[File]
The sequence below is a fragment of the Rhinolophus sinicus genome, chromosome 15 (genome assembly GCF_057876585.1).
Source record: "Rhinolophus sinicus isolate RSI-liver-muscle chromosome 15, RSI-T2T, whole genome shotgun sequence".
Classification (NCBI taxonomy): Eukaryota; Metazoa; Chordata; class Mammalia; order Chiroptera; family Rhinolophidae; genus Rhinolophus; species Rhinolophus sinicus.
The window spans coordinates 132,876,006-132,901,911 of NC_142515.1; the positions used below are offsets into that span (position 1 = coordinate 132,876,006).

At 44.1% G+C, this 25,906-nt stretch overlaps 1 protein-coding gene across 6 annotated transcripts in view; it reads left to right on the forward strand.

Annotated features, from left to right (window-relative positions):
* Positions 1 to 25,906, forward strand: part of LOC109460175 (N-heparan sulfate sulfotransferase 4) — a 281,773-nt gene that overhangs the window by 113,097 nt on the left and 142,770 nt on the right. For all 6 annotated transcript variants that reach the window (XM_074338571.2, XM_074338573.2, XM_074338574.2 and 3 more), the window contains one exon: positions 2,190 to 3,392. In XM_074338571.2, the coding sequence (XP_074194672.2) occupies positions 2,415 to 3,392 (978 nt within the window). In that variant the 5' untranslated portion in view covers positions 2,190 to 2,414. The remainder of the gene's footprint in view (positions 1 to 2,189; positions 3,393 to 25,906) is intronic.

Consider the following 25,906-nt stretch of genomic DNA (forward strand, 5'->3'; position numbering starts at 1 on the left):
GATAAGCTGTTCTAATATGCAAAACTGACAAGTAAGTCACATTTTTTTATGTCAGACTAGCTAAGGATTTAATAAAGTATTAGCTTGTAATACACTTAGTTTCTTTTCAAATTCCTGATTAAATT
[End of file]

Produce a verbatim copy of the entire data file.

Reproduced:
The sequence below is a fragment of the Rhinolophus sinicus genome, chromosome 15 (genome assembly GCF_057876585.1).
Source record: "Rhinolophus sinicus isolate RSI-liver-muscle chromosome 15, RSI-T2T, whole genome shotgun sequence".
Classification (NCBI taxonomy): Eukaryota; Metazoa; Chordata; class Mammalia; order Chiroptera; family Rhinolophidae; genus Rhinolophus; species Rhinolophus sinicus.
The window spans coordinates 132,876,006-132,901,911 of NC_142515.1; the positions used below are offsets into that span (position 1 = coordinate 132,876,006).

At 44.1% G+C, this 25,906-nt stretch overlaps 1 protein-coding gene across 6 annotated transcripts in view; it reads left to right on the forward strand.

Annotated features, from left to right (window-relative positions):
* Positions 1 to 25,906, forward strand: part of LOC109460175 (N-heparan sulfate sulfotransferase 4) — a 281,773-nt gene that overhangs the window by 113,097 nt on the left and 142,770 nt on the right. For all 6 annotated transcript variants that reach the window (XM_074338571.2, XM_074338573.2, XM_074338574.2 and 3 more), the window contains one exon: positions 2,190 to 3,392. In XM_074338571.2, the coding sequence (XP_074194672.2) occupies positions 2,415 to 3,392 (978 nt within the window). In that variant the 5' untranslated portion in view covers positions 2,190 to 2,414. The remainder of the gene's footprint in view (positions 1 to 2,189; positions 3,393 to 25,906) is intronic.

Consider the following 25,906-nt stretch of genomic DNA (forward strand, 5'->3'; position numbering starts at 1 on the left):
GATAAGCTGTTCTAATATGCAAAACTGACAAGTAAGTCACATTTTTTTATGTCAGACTAGCTAAGGATTTAATAAAGTATTAGCTTGTAATACACTTAGTTTCTTTTCAAATTCCTGATTAAATT